HOME > Chowhound > Manhattan >

Discussion

Ramen in NYC

  • d

I am heading to NYC and a traveling companion really wants a good bowl of ramen. I've found Rai Rai Ken, Ramen Setagaya, Ippudo and others. The question is pretty simple, what is the best ramen in NYC?

FYI- I have already been to Momofuku Noodle Bar and have noticed that there menu is leaning more towards prix fixe rather than their "Greenmarket" driven noodles.

  1. Click to Upload a photo (10 MB limit)
Delete
  1. What does greenmarket driven noodles mean?

    3 Replies
    1. re: Silverjay

      "What does greenmarket driven noodles mean?"

      Nothing.

      1. re: Silverjay

        It probably means ramen made with whatever's available at the Greenmarket that day. Except that I'm pretty sure Momofuku Noodle Bar has never offered this. And I don't see how "prix fixe" and "Greenmarket driven" are opposing terms.

        1. re: small h

          "Greenmarket" driven ramen refers to the fact that their noodles are not traditional ramen, but contain many fresh vegetables and local ingredients, adding up to a tasty, albeit non-traditional, ramen soup.

      2. I like the akamaru ramen at Ippudo - but go for lunch on a weekday or expect a long wait.
        I also like Setagaya.

        1 Reply
        1. re: snaporaz

          Agreed. This is the best ramen dish I've had in New York. It also was ranked #3 in the 2007 Time Out NY Best things we ate this year. The broth is just so ridiculously killer. So fantastic.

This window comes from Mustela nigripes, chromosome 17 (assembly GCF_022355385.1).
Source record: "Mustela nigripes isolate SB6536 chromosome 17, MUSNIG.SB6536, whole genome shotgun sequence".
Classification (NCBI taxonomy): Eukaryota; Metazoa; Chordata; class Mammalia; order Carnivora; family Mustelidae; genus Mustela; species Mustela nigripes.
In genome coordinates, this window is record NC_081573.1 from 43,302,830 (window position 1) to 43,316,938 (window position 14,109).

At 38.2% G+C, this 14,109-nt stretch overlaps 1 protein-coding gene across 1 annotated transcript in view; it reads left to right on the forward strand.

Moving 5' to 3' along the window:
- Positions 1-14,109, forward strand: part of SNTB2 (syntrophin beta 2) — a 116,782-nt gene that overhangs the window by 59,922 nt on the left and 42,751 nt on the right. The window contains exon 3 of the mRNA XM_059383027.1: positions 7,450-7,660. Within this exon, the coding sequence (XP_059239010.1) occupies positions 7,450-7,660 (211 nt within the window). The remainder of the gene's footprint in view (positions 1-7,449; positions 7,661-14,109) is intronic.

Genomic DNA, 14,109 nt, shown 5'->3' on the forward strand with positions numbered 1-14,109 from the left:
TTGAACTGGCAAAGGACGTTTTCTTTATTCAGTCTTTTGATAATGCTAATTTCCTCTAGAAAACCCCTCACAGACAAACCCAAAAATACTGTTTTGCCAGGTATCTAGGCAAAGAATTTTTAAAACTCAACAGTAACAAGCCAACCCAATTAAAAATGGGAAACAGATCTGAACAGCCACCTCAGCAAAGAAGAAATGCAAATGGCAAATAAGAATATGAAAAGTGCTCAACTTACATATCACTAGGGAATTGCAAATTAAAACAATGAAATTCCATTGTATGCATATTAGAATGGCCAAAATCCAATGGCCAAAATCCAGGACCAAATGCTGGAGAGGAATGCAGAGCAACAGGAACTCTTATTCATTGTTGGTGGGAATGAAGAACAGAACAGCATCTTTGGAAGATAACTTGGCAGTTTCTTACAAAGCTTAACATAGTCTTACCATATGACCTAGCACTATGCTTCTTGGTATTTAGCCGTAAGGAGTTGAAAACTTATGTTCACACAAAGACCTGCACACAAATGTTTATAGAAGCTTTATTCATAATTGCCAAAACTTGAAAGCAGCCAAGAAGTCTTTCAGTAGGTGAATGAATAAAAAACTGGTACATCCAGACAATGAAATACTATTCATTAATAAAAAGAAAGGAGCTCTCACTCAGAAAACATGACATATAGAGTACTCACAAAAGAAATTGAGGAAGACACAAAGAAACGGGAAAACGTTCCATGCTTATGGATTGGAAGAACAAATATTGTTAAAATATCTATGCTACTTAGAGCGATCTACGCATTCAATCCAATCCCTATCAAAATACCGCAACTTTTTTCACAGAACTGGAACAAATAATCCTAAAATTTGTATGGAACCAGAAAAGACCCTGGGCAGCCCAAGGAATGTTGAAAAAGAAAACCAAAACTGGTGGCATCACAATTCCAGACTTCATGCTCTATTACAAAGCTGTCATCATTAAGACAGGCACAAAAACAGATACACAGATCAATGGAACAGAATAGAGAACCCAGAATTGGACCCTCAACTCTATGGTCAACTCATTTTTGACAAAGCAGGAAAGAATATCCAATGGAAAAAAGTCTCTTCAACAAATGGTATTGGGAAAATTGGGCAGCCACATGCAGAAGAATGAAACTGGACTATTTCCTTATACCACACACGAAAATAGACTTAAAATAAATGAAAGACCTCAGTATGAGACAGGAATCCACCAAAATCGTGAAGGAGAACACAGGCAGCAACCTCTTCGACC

2. I was highly impressed by Sobaya on E. 9th St. The soba are hand-rolled at the front of the restaurant while you wait for a seat and were out of this world good. I had mine with fresh uni and was certainly not disappointed. In my opinion much better than Ippudo, also smaller and less of a 'scene'.

          3 Replies
          1. re: bern1

            you had ramen there? sounds like their cold soba dish (the eel tempura there are gangster).

            1. re: bern1

              Soba and ramen are two seperate, unrelated disciplines....The noodles at Sobaya are fine. Most soba places make their own. I'm not a fan of their broth, which I have, in the occassions I went, found too strong with katsuo and no balanced sweetness.

              1. re: bern1

                As Silverjay mentioned, soba and ramen are two completely different things. Soba is made from buckwheat flour. Restaurant Nippon is known for its soba by soba lovers.

              2. Another vote for Ippudo's akamaru modern. It beats the crap out of all of the other ramen joints in the neighboorhood. Not even close.